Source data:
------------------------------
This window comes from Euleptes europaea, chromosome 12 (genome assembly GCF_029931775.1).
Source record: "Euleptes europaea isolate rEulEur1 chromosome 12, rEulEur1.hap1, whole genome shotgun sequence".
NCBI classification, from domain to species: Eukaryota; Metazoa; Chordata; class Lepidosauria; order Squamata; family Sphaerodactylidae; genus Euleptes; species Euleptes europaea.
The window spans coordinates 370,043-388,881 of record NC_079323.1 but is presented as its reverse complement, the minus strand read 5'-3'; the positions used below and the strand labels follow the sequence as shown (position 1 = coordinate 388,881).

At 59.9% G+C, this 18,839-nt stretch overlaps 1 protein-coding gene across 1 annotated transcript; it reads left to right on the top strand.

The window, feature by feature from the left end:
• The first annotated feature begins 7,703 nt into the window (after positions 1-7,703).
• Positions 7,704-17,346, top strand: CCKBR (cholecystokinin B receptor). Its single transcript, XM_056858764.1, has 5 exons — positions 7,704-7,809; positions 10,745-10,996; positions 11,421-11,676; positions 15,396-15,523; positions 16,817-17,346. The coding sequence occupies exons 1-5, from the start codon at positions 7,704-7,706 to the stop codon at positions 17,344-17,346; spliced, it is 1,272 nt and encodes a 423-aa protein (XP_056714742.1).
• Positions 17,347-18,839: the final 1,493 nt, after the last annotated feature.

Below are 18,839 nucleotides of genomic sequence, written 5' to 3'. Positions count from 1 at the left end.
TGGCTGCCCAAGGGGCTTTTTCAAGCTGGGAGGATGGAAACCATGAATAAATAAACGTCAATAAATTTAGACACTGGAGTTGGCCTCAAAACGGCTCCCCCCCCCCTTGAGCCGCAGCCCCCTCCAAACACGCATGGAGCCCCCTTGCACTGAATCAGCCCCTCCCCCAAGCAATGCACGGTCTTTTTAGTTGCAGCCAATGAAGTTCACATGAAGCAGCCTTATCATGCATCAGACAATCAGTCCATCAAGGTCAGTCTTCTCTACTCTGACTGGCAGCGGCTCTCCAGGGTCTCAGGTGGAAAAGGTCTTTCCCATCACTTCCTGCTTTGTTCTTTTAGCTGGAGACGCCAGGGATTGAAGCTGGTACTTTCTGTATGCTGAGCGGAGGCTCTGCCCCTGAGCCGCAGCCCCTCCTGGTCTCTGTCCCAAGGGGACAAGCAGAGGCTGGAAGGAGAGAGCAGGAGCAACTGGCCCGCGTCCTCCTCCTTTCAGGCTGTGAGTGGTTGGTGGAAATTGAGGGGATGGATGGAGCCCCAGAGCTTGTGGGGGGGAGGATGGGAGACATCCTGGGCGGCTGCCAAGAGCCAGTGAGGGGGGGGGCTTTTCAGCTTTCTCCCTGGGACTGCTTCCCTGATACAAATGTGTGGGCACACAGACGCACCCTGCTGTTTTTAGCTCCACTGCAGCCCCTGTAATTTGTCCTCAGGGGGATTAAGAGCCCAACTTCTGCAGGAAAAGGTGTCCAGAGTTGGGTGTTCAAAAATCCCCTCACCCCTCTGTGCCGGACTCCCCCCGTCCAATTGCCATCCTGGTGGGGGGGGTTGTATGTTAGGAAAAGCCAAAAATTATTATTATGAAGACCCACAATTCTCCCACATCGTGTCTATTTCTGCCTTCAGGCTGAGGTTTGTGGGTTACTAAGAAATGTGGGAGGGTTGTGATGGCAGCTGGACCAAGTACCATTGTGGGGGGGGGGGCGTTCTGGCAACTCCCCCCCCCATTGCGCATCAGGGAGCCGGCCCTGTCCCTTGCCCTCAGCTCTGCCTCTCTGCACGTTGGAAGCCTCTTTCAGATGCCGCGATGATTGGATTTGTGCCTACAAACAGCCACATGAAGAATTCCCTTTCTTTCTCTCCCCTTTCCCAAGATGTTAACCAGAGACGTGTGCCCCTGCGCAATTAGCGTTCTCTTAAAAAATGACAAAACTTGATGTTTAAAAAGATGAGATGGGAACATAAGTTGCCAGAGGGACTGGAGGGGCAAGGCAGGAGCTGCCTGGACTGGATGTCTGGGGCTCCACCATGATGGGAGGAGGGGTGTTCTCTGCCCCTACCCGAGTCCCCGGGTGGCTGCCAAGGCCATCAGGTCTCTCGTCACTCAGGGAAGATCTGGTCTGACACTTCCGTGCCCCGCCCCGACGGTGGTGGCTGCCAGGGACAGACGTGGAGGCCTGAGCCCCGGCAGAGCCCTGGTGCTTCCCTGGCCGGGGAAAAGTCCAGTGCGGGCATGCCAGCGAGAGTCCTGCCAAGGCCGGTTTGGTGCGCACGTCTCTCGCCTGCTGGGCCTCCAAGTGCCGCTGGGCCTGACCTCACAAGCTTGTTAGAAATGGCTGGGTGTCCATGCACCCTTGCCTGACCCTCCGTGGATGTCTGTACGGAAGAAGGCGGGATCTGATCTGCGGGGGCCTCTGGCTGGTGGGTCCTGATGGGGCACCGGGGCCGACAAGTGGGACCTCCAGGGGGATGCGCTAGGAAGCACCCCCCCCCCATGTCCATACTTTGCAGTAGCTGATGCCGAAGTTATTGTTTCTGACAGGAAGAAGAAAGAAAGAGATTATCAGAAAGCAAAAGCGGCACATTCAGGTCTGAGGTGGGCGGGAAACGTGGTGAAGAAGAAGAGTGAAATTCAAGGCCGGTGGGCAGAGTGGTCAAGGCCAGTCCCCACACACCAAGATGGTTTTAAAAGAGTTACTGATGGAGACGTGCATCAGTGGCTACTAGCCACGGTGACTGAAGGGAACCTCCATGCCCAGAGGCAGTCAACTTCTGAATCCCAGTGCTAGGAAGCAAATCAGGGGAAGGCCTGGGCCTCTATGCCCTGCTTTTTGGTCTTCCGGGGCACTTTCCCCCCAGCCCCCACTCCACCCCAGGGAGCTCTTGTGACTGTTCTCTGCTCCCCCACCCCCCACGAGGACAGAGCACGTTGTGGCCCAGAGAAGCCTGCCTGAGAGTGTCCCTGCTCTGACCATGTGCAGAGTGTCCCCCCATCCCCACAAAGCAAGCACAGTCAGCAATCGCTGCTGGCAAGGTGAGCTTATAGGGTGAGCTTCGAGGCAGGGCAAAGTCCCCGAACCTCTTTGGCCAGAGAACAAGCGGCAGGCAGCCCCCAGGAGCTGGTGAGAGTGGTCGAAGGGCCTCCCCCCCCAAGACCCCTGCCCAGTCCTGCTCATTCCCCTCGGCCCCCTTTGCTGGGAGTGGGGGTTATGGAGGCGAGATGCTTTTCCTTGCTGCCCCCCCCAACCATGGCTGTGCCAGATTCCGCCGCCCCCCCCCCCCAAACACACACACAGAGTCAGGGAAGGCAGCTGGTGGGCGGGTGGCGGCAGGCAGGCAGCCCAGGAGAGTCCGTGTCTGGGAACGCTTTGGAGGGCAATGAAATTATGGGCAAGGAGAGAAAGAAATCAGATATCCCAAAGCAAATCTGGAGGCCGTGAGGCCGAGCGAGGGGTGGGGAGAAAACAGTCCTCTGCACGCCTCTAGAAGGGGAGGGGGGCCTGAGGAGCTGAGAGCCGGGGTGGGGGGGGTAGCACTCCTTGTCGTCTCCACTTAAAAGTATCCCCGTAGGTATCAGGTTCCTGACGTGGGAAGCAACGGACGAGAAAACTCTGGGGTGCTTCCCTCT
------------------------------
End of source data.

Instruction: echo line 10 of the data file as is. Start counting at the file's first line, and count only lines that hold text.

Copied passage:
Below are 18,839 nucleotides of genomic sequence, written 5' to 3'. Positions count from 1 at the left end.